Auto can great for snapshots, but it is a double edged sword. Because the Auto setting doesn’t require any input from the photographer at all, the camera will arbitrarily decide on a shutter speed, an aperture opening and a film speed (ISO).

If you have nice, even light in your setting then Auto may work great. But it won’t, for example, give you the control to throw your background out of focus on demand.

My advice is use auto until you are comfortable shooting with the camera and then move on.

Portrait
The icon of the person’s head is for Portrait mode; this is used when you’re photographing a person in fairly close proximity.

Basically this setting automatically creates a large aperture opening which blurs the background behind your subject.

Depending on your camera there can be 2 modes for this setting- portrait and night portrait. As I’m sure you can tell, the portrait mode is for photographing people in the normal daylight hours.

Night portrait allows you to photograph a person when in a dark night-time ambiance and still retain detail.

Basically it will slow down your shutter speed, letting more light into the camera. This may require a steadier hand if you are not using a fill flash as well.

Landscape

That’s the little mountain icon. Basically what this setting does is tells your camera that you want a lot of crisp detail, even of things far away.

This setting will automatically set up the camera with a smaller aperture, which in turn creates a larger depth of which (this lets the camera capture more detail).

The result is a crisp image of subjects both close to the camera and a great distance away.

Sports
Yes, it’s our running man friend again!

The setting is for capturing movement; so if you are attending a fast paced soccer game, this is probably going to be your go-to setting.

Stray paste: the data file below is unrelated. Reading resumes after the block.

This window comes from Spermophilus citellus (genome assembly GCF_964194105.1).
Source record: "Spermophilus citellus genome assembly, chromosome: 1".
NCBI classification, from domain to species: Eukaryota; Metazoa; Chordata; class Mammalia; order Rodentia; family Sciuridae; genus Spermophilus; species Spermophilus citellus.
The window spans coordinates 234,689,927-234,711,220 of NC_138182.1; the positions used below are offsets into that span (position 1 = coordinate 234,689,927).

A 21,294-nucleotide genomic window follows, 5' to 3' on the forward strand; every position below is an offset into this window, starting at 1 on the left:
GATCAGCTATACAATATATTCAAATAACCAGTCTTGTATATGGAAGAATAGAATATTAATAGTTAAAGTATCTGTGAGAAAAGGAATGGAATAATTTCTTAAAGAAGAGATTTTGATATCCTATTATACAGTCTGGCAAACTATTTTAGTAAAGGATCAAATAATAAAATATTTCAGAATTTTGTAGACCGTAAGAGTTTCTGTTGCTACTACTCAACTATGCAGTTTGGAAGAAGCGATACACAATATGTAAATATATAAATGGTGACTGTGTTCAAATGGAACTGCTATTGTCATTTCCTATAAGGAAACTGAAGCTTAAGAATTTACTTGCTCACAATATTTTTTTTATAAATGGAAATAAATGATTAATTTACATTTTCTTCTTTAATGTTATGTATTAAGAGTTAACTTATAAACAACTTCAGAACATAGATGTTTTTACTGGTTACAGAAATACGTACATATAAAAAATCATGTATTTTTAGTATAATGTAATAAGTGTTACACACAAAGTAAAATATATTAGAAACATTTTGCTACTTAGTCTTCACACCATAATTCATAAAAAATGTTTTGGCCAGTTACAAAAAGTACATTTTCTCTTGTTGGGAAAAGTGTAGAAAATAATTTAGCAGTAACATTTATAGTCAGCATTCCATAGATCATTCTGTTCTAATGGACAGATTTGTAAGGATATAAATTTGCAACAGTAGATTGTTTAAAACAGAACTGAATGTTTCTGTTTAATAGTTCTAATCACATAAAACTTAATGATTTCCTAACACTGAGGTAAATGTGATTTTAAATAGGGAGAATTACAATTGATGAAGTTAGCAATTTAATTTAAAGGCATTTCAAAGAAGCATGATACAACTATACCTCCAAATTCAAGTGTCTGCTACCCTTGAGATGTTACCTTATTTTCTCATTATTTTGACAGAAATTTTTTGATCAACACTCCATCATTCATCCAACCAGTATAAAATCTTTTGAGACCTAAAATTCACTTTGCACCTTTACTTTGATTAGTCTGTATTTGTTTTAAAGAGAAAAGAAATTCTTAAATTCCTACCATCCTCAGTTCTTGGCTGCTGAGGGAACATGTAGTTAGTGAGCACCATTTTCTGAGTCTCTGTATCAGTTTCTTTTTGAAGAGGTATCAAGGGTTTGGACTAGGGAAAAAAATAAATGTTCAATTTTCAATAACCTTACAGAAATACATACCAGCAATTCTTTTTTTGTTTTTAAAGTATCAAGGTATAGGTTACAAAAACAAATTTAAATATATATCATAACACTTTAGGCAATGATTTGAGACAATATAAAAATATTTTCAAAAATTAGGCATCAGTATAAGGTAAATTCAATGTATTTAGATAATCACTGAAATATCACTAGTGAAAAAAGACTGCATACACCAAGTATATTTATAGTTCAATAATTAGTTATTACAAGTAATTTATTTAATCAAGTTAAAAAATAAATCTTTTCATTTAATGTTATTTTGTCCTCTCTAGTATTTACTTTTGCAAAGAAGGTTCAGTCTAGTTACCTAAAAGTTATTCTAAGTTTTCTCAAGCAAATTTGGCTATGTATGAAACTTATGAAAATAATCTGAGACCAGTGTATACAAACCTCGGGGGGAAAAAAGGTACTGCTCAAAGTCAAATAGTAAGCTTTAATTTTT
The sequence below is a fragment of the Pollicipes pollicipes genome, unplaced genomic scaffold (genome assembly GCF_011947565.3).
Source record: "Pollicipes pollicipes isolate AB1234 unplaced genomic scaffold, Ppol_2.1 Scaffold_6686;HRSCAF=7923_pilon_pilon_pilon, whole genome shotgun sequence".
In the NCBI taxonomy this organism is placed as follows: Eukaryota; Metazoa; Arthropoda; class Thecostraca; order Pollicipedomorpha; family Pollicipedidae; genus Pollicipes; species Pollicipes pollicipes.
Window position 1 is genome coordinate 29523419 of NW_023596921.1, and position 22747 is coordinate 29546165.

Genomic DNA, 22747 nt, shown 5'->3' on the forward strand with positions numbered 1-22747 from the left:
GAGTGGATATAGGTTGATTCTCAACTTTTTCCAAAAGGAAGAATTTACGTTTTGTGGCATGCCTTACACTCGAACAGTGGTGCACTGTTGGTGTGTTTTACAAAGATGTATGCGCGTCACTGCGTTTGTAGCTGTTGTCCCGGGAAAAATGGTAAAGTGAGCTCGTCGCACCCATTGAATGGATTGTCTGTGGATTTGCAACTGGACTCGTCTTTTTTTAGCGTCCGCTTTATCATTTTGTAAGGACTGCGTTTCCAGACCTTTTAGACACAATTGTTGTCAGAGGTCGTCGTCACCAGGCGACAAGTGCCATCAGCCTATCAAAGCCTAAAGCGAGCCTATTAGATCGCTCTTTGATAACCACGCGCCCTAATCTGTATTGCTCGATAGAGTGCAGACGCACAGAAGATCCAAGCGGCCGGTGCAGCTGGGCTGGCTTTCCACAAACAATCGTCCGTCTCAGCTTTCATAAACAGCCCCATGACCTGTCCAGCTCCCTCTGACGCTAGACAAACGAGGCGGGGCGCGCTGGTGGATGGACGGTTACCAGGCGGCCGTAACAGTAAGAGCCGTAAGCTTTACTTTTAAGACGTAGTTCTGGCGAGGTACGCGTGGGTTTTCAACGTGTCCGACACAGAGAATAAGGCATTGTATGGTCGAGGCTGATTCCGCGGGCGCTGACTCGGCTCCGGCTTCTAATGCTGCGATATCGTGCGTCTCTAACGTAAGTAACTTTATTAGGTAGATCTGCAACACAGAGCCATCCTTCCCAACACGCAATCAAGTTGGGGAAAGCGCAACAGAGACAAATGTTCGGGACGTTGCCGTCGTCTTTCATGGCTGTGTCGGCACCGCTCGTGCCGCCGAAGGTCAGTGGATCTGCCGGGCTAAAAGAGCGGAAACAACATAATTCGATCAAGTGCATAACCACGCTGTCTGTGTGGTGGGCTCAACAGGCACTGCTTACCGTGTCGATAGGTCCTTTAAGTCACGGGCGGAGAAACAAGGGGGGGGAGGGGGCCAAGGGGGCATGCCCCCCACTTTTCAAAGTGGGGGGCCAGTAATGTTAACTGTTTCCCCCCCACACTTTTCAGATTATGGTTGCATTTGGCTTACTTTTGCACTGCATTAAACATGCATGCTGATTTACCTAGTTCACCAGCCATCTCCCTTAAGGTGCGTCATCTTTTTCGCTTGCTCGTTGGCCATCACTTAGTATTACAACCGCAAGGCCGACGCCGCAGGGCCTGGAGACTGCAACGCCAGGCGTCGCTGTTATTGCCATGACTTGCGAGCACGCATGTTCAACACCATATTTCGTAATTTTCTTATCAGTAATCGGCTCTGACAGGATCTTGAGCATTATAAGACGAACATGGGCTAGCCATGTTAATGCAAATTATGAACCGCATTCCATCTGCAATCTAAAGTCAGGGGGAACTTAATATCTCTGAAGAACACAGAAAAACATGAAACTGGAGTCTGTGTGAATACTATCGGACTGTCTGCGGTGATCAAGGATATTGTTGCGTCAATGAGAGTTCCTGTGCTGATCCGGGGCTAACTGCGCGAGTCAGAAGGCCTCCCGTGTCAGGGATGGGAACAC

With the little running man icon you can either stop motion completely or you can give your background a fun motion-blur effect.

Each has its advantages and you will have to decide when to use which. A blurred background shows that your subject is, indeed, moving.

In fact they’re moving really fast (or at least it will look that way!).

It is likely that your camera’s settings will automatically be prepped to stop motion completely with this setting.
Your camera will adjust to use the fastest shutter speed and the smallest aperture possible, which will stop motion and create a large depth of field.

In order to do this, your camera will also take control of the ISO (film speed) and use the highest it can get away with.

Ifyou’re outdoors, this should be no problem. If you’re trying to photograph in a dimly lit gym you may find that your images will come out looking rather grainy.

This is why learning these settings in depth and knowing how to replicate them manually is great. Then you can take control of the ISO or the film speed as needed.

So let’s say you want to blur everything but your subject in sports mode? Not too difficult.

Imagine an image of a race car with a blurred background. I would simply follow the car’s movement as best I could when taking the photo.

This would produce a blurred background while keeping the car relatively in focus.

Macro
That’s little icon of a flower.